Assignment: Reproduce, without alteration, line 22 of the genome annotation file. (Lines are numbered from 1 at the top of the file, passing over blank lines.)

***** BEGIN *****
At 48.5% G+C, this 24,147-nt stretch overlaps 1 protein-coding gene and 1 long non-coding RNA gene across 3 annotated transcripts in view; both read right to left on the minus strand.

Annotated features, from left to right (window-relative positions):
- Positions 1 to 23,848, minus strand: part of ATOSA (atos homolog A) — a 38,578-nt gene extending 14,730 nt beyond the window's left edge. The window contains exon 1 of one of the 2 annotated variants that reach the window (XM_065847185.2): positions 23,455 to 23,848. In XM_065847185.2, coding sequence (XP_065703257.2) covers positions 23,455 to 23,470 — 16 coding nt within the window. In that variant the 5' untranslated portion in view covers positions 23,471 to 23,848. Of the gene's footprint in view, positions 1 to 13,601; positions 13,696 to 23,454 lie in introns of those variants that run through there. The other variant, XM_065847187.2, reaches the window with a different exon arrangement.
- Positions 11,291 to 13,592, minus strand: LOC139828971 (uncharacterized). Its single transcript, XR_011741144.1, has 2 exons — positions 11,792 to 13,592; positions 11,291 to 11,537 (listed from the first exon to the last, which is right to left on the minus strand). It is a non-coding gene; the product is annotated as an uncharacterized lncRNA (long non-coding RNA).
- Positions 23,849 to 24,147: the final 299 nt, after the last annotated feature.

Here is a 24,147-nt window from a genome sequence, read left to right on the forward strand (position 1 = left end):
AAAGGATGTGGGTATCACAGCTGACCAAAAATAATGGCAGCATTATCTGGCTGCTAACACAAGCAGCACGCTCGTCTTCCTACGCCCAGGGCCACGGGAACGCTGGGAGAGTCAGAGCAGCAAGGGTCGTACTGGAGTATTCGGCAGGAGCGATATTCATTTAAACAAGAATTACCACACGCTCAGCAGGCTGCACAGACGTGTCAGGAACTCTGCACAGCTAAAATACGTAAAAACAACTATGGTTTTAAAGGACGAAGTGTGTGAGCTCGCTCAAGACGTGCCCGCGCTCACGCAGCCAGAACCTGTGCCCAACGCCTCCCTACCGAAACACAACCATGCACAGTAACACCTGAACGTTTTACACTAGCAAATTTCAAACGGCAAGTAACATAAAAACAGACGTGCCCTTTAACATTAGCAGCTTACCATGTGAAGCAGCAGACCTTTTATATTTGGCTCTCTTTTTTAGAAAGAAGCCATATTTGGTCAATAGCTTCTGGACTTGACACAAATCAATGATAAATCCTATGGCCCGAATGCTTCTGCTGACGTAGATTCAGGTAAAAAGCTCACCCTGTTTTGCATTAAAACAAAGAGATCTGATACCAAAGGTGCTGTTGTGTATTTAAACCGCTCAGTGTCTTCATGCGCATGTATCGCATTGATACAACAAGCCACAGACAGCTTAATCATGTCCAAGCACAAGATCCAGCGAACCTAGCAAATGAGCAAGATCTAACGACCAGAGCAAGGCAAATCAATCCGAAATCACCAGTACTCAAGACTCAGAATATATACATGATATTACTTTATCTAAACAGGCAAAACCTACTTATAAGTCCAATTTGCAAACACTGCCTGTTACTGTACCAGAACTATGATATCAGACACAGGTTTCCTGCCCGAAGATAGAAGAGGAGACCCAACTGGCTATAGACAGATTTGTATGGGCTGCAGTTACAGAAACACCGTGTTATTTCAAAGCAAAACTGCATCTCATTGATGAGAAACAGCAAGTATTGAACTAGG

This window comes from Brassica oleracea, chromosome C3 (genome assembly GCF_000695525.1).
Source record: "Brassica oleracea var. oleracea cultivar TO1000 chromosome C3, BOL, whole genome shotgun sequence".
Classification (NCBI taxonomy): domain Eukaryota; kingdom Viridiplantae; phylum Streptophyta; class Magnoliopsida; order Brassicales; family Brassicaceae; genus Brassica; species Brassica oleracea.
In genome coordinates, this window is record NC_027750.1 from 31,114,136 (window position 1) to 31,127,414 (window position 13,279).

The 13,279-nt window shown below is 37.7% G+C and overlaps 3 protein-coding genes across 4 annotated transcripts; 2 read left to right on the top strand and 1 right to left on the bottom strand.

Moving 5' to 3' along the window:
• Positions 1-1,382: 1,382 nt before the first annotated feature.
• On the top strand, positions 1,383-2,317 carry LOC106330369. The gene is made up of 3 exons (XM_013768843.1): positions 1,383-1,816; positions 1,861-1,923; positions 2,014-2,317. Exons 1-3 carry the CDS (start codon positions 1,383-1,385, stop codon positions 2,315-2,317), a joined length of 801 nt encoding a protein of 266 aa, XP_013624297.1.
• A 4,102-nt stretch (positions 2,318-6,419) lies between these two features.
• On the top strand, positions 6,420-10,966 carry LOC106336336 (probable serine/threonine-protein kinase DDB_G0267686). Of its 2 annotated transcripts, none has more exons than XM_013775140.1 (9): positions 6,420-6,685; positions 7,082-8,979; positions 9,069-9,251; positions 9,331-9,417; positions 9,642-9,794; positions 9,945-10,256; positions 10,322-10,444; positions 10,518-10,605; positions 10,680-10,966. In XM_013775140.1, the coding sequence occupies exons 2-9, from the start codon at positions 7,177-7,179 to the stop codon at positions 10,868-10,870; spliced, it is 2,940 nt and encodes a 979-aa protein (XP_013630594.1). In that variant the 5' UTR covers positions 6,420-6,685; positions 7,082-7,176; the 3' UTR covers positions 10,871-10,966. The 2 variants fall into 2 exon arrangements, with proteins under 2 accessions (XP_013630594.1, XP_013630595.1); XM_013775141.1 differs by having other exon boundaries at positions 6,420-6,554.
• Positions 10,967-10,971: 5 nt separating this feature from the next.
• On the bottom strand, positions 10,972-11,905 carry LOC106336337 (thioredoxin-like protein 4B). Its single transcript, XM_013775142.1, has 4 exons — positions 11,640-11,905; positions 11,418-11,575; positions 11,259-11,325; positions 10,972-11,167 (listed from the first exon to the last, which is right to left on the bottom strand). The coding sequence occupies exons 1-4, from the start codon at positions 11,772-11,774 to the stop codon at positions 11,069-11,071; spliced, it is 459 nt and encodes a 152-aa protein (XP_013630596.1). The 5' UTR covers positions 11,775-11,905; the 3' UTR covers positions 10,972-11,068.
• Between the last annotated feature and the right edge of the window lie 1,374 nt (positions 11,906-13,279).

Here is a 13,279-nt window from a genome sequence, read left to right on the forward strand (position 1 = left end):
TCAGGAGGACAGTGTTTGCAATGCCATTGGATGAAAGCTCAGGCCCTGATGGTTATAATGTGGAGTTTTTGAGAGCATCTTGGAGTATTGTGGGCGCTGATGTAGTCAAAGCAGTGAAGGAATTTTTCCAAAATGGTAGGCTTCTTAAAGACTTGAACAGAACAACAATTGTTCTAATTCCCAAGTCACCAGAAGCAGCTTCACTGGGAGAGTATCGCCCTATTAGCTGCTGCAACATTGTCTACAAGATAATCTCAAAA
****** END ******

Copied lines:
TCAGGAGGACAGTGTTTGCAATGCCATTGGATGAAAGCTCAGGCCCTGATGGTTATAATGTGGAGTTTTTGAGAGCATCTTGGAGTATTGTGGGCGCTGATGTAGTCAAAGCAGTGAAGGAATTTTTCCAAAATGGTAGGCTTCTTAAAGACTTGAACAGAACAACAATTGTTCTAATTCCCAAGTCACCAGAAGCAGCTTCACTGGGAGAGTATCGCCCTATTAGCTGCTGCAACATTGTCTACAAGATAATCTCAAAA